Generational chasm

Jan 20th, 2010 | By | Category: Personal Columns

Young people become ever more disconcerting.  The confirmation class throw questions that seem complete non sequitirs.  When asked how the question arose, they establish logical links back to the matter being discussed; links that demand a more athletic mind to foresee.

Even waiting around is not what it was.  Humming or tapping out a rhythm have been superseded by the iPod and the MP3.  Silence is not an option.

My daughter has developed a habit of reciting poetry to herself while standing and waiting for things.  Two poems seem to recur.  W.B Yeats “An Irish Airman Foresees His Death”, is the most frequent,

I know that I shall meet my fate
Somewhere among the clouds above;
Those that I fight I do not hate
Those that I guard I do not love;
My country is Kiltartan Cross,
My countrymen Kiltartan’s poor,
No likely end could bring them loss
Or leave them happier than before.
Nor law, nor duty bade me fight,
Nor public man, nor cheering crowds,
A lonely impulse of delight
Drove to this tumult in the clouds;
I balanced all, brought all to mind,
The years to come seemed waste of breath,
A waste of breath the years behind
In balance with this life, this death.

Yeats’ protest against the pointlessness of the Great War at least seems to have some point of contemporary reference; the unwinnable conflicts in Iraq and Afghanistan are of no more consequence to Kiltartan Cross than the wholesale slaughter of 1914-1918.

The other poem is more baffling.  Presumably taught in school Irish classes, it is an Irish translation of Oliver St John Gogarty’s ‘The Ship’:

Tháinig long ó Valparaíso.
Scaoileadh téad a seol sa chuan.
Chuir a h-ainm dom i gcuimhne
Ríocht na gréine, tír na mbua.

‘Gluais,’ ar sí ‘ar thuras fada
liom ó scamall is ó cheo.
Tá faoi shleasaibh ghorm Andes
Cathair scáthmhar, glée mar sheod.

Perhaps its meaning is not important, how many people in former times understood Procul Harum’s ‘Whiter Shade of Pale’? Perhaps it is the sound of the words that matters; perhaps to be always looking for meaning is to be too literalist.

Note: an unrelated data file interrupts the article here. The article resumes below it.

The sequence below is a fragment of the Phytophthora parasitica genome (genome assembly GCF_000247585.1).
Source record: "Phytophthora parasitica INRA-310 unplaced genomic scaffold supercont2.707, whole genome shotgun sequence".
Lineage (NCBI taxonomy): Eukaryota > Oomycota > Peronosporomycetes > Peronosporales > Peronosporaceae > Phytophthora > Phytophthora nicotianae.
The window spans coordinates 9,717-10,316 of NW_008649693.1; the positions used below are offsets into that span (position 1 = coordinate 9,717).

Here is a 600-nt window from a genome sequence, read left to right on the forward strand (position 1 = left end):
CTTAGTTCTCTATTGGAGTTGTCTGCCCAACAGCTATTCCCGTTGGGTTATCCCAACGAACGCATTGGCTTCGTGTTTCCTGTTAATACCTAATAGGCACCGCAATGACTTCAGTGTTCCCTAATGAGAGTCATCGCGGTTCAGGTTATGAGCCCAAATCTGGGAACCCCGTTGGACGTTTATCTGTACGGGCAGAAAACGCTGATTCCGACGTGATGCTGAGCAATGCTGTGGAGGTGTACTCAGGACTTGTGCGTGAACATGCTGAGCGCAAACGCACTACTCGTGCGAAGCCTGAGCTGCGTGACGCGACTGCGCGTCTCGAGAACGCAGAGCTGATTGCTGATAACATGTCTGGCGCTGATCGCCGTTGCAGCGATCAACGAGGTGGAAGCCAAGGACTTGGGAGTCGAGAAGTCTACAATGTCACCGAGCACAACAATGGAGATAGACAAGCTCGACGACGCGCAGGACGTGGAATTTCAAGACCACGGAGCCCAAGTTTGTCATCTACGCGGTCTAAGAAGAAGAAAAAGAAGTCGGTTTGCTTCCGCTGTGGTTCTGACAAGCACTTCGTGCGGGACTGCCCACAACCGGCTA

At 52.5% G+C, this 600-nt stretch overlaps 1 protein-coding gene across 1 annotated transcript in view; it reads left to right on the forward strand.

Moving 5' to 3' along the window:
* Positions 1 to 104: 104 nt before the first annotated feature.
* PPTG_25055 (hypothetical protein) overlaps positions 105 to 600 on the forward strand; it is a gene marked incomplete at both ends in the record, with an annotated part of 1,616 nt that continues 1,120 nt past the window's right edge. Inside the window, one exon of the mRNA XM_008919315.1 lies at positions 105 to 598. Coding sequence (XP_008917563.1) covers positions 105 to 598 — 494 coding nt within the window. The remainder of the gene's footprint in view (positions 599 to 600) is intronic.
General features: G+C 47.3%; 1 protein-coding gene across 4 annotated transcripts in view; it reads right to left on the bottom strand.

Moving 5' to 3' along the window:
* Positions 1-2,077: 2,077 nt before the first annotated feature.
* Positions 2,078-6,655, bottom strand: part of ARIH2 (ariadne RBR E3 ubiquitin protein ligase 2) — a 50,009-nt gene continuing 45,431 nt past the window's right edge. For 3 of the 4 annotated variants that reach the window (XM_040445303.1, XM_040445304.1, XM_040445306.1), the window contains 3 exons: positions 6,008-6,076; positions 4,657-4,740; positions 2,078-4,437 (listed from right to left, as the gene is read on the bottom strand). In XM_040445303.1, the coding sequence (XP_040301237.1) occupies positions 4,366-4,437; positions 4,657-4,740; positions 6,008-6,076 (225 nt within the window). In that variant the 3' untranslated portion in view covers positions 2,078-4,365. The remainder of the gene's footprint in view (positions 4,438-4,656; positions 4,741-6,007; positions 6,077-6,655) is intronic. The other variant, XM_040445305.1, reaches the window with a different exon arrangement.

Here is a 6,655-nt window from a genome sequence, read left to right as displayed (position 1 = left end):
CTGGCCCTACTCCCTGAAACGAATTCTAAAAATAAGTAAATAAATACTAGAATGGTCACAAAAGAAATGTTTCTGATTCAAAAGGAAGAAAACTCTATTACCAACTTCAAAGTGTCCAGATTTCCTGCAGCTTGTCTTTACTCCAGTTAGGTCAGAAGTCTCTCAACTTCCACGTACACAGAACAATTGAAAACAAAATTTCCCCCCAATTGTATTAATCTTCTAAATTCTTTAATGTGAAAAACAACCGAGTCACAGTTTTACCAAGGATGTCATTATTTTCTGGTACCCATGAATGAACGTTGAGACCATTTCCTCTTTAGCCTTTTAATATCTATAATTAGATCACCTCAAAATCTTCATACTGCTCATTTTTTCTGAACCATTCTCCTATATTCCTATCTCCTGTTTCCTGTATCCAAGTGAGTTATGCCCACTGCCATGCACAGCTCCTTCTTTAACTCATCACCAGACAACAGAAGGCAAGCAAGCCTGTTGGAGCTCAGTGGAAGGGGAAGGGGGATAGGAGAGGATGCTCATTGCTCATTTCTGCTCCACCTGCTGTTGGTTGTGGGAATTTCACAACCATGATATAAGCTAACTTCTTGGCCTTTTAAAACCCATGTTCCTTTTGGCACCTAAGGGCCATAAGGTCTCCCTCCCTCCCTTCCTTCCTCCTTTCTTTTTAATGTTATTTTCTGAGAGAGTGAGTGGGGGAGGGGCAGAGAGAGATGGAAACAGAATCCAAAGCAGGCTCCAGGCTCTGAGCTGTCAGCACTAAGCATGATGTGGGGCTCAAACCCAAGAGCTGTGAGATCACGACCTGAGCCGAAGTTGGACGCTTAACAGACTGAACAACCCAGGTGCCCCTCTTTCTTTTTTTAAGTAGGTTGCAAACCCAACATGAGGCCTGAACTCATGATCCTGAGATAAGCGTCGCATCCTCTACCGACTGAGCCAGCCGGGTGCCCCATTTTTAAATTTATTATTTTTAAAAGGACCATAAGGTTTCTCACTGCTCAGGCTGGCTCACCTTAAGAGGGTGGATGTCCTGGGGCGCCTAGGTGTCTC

Never advancing much beyond the Jabberwocky in knowledge of poetry, it is all beyond me.

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  1. How bizarre. I too often recite An Irish Airman silently to myself while waiting or walking. I think it may have come from the album of musical interpretations of Yeats’s poetry. The Penguin Cafe Orchestra and Shane MacGowan did their version of An Irish Airman.
    The other poem I do not know. But Valparaiso has long been one of those place of the imagination for me. My knowledge of it is slight – sea shanties, young Che’s visit on his motorbike trip – but some day I will see the sloping streets of that port.
    My own daughter tends to sing one or two verses, of her own composition I think, before going to sleep at night. When I hear the brief song it’s as though a window to some elfin otherworld has briefly opened. It’s lovely.

  2. I’m not sure about McGowan and poetry recitation!

    Here’s Saint John Gogarty’s original:

    A ship from Valparaiso came,
    And in the bay her sails were furled.
    She brought the wonder of her name,
    And tidings from a sunnier world.

    ‘O you must travel far, if you
    Would sail away from gloom and wet,
    And see beneath the Andes blue,
    Our white umbrageous city set’.

  3. Saint John Gogarty’s wife may have wished at times that he was less poetic – in the 1911 Census, he forgot he was married!

  4. valparaiso was a poem i was taught many years ago(approx 45 years ago)it was on the mandatory irish language exam list.
    To this day i still remember this beautiful poem in the irish language,as it conjured up beautiful images of far off places,where the sun is always shining,and people travelling from one continent to another,the majestic andes mountains.The sheer escapism of the poem was a great joy to me back then,when all other irish literature was doom and gloom-ie peig,jimin,and the other irish literary merchants of doom,who could not see further than their back yard or the fighing that existed not only between neighbours,but also within families.
    I would not worry about somebody reciting this,they like me are probably escaping the troubles of the real world that surround them,and living a nice sunny fantasy ,its only for a brief respite from reality.

  5. I think having the Irish language would be a great gift – I haven’t a word. It would give a parallel vocabulary with which to think about a world that is different from what surrounds us. A friend blames Peig for the marginalisation of the language. My daughter has ‘Harry Potter agus an Orchloch’ amongst her books – an attempt to bring Irish back to the mainstream.

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